Image caption: Former MSP and current leader of Dumfries and Galloway Council Elaine Murray lost her mother to Covid-19

    Dr Murray told BBC Radio Scotland: "My mother was in a care home, she was suffering from advanced dementia. On 20 April I was advised that she'd have a stroke and that she probably didn't have very long to live.

    "I was lucky because the care home allowed me in to visit her two days consecutively, but I wasn't there when she died.

    "My sister, who's in London, her instinct - as we were saying about Cummings - would have been to get on a train and come up to try and see her. She didn't do it. She was unable to attend the funeral because she lived in London and she wasn't going to take the risk of travelling by public transport and changing at Carlisle to come up to Dumfries.

    "As I say, I am one family of many who have been in the position where we have not been able to mourn properly, where's we've not been able to say goodbye to the person we loved properly."

  14. What is Dominic Cummings accused of?

    UK Health Secretary Matt Hancock
    Image caption: UK Health Secretary Matt Hancock

    The UK government briefing is underway.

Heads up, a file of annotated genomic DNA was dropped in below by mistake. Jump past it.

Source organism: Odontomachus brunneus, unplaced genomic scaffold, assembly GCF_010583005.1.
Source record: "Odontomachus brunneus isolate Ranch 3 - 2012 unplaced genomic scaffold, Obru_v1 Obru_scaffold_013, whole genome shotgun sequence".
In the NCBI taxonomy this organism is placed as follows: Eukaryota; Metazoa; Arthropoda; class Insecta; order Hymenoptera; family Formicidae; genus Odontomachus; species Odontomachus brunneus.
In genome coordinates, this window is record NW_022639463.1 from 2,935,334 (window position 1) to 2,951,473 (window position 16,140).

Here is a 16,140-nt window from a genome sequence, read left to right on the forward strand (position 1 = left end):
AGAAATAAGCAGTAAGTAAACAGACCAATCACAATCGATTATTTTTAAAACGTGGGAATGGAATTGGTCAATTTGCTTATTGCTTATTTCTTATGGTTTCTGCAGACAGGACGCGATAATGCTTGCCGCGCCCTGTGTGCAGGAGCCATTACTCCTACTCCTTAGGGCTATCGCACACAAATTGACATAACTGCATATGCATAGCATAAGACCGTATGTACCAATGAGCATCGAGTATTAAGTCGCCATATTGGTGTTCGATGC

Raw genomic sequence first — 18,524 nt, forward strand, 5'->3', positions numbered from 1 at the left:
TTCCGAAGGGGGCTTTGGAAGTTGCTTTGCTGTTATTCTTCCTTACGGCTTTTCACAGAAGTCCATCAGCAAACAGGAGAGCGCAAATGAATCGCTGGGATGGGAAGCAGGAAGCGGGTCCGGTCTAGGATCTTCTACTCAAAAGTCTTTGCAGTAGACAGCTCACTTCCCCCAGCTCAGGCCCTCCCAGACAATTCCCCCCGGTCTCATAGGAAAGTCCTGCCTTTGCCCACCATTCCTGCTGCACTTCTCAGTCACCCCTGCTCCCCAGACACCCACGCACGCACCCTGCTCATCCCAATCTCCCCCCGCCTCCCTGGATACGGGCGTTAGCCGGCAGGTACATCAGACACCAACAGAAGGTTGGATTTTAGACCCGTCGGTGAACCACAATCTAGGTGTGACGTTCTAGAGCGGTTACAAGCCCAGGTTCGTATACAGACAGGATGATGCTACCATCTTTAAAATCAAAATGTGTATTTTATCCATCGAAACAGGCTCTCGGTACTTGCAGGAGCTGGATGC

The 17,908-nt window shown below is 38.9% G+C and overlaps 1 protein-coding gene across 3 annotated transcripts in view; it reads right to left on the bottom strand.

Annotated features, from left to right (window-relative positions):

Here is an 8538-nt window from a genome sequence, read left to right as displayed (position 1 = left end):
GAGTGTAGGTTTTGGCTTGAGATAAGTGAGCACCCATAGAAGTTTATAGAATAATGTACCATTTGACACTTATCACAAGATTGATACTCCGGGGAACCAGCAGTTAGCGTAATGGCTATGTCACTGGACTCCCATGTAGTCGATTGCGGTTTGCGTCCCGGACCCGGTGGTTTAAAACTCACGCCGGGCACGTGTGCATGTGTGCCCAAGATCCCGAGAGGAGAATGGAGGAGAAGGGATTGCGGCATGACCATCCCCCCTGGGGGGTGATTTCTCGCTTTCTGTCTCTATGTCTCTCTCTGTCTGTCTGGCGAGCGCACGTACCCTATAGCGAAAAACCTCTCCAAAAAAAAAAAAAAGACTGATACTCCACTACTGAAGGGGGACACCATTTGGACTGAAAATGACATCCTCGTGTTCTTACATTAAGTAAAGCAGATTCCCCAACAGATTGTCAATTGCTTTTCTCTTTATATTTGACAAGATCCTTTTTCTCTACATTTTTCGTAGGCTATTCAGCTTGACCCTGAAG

UK Health Secretary Matt Hancock is likely to face questions about whether the prime minister's most senior adviser, Dominic Cummings, broke lockdown rules when he drove from London to Durham with his sick wife.

    The story generated a political storm over the weekend, and this morning a junior minister resigned from the government.Thirty Conservative MPs have called on Mr Cummings to resign or be fired. As has Scottish Conservative leader Jackson Carlaw.

    Find out everything you need to know with our round-up here.

    Follow the briefing live here.

  15. Ross 'can't reason' with Cummings' eyesight test drive

    Drivetime with John Beattie

    BBC Radio Scotland

    Douglas Ross MP

    Douglas Ross, the parliamentary under-secretary of state for Scotland, said today that he was quitting after hearing Dominic Cummings’ efforts to defend his trip from London to Durham during the coronavirus lockdown.

    Moray MP told BBC Scotland that he "could understand the instant decision to protect his son and wife" but could not justify Mr Cummings' actions to his constituents since others would not have been able to act in a similar way if they were following the government guidance.

    Mr Ross also adds that he "can't reason" with Cummings' explanation for his drive to test his eyesight.

    "If you are struggling with your vision, you don't tend to get in a car and drive for 30 minutes and then back again," he said.